A Saskatoon homeowner meets a man who saved friends from a burning basement

Stan Dimnik, right, meets Mike Napper, who rescued Dimnik's two friends from a burning house.  (Chans Lagaden/CBC - photo credit)

Stan Dimnik, right, meets Mike Napper, who rescued Dimnik’s two friends from a burning house. (Chans Lagaden/CBC – photo credit)

The house is gone but the memories burn on.

For Mike Napper, the images are triggered when he turns onto Seventh Avenue North from Warman Road in Saskatoon.

“I’ve noticed smoke coming up and I think it looks like a fire,” he said on Friday, describing that November day.

For Stan Dimnik, that morning comes back when his cell phone rings.

“We were a few miles down the road buying groceries and got a call from our neighbor telling us our house was on fire,” he said.

The two men met face to face for the first time on Friday. They stood in front of the empty, snow-covered lot, hugged and told stories about the day their paths in life crossed.

Saskatoon Fire and Protection Services

Saskatoon Fire and Protection Services

It was just before noon on a Thursday in November. Napper was on his way to Backside Board Shop Ltd., the business he owns. He turned off Warman Road and saw smoke rising from a level with the tree-lined backyard.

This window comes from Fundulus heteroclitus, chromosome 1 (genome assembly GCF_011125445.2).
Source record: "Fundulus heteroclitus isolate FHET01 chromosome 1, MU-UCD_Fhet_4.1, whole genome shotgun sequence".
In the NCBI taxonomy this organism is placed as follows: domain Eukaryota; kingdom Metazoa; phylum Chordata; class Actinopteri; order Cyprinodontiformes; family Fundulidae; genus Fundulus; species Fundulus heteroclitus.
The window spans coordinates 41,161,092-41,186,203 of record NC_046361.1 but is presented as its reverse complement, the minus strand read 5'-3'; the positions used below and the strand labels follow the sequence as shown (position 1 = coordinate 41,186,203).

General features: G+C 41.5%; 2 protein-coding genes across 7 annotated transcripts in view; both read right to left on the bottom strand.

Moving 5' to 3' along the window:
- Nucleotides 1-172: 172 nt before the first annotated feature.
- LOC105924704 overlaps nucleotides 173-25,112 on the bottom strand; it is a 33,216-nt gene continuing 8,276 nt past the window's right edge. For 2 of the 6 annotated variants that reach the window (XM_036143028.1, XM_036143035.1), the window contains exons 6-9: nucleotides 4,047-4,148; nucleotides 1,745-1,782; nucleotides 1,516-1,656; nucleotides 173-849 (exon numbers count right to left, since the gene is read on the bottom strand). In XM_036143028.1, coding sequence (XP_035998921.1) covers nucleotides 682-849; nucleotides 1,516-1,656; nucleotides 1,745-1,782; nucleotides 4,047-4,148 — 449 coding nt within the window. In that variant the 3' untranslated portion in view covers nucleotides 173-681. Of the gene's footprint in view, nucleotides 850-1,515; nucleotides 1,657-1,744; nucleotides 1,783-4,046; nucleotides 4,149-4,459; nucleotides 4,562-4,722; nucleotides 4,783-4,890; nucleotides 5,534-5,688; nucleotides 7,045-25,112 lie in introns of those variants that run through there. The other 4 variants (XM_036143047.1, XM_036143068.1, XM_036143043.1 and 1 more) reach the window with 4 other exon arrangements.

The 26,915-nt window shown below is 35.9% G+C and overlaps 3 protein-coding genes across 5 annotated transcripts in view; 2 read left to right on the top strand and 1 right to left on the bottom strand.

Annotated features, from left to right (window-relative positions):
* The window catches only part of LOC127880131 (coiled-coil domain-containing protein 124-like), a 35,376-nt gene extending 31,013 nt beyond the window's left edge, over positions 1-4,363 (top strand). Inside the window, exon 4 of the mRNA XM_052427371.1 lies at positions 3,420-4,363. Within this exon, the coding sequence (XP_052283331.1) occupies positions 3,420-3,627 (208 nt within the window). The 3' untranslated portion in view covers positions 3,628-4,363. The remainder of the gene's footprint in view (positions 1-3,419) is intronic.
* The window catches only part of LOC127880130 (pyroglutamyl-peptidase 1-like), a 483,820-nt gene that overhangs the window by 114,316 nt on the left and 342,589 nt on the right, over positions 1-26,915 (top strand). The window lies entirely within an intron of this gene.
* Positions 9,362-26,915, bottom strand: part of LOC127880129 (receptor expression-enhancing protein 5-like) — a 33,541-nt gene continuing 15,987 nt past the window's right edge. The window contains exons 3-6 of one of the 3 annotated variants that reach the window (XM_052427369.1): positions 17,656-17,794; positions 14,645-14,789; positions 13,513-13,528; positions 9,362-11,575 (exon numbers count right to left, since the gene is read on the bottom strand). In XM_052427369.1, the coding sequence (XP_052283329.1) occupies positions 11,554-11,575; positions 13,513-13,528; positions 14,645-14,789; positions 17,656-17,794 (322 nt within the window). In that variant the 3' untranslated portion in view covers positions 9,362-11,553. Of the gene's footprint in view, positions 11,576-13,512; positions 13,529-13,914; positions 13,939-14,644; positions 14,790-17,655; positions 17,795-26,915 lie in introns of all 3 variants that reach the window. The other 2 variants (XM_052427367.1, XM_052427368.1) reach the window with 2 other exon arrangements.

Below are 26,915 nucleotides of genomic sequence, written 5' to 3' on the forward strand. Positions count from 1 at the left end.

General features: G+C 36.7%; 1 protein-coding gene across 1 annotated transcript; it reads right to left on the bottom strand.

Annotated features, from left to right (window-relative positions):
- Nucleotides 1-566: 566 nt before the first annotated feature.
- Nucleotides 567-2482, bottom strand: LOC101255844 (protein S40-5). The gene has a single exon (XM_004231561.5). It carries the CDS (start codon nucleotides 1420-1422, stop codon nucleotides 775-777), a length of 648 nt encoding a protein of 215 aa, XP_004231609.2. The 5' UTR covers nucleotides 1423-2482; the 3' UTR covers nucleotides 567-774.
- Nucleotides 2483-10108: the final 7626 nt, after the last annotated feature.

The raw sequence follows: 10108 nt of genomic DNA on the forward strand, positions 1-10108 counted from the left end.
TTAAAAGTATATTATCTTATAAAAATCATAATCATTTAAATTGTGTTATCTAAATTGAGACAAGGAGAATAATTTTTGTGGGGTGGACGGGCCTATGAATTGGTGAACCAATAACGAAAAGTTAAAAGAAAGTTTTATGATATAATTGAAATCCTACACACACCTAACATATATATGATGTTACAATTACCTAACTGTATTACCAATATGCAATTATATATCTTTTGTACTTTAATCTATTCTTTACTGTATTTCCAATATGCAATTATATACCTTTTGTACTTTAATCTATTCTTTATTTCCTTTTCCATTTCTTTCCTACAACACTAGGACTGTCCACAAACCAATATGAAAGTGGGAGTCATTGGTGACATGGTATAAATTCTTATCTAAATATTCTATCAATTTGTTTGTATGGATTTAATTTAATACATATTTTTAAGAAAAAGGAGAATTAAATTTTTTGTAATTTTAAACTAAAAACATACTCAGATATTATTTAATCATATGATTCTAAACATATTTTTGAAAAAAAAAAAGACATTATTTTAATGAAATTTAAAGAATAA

“There are people inside, there’s a car, there’s lights on,” he said.

The fire spread quickly. Napper started banging on windows and doors. A neighbor came out to help.

“There is no answer. In the end we kicked in the door. I’ll go downstairs and get the two renters and the cat out,” Napper said.

Dimnik and his wife had taken the bus that morning to go shopping. The neighbor called them and told them their nearly three-decade-old house was on fire.

Dimnik said his mind leapt to her friends in the basement: “Dave, who is blind and hard of hearing, and Ryan, who is cognitively challenged.”

Napper said her disabilities added a layer of complexity to the rescue.

“The tenants didn’t know the house was on fire, so they didn’t know who would come into their house and get them out,” he said.

Napper said the rescue was a fuzzy scream and pull, but he, the other two men and Jessie the cat made it to safety.

Chanss Lagaden/CBC

Chanss Lagaden/CBC

Dimnik said the months since the fire had been tough.

He said he and his wife had lost everything – memorabilia, mementos, documents, birth certificates – and were struggling to rebuild their lives.

“I have been a social worker, teacher and psychotherapist for years. I’ve worked with people who have lost absolutely everything,” he said.

“So it hit me in a way it’s never hit me before. It was all kind of academic.”

At the same time, he knows that his friends are safe because of the actions of a stranger.

“The fact that they were all out was an incredible blessing,” he said.

“I don’t think we could harm those two guys. They are gentle fellows.”


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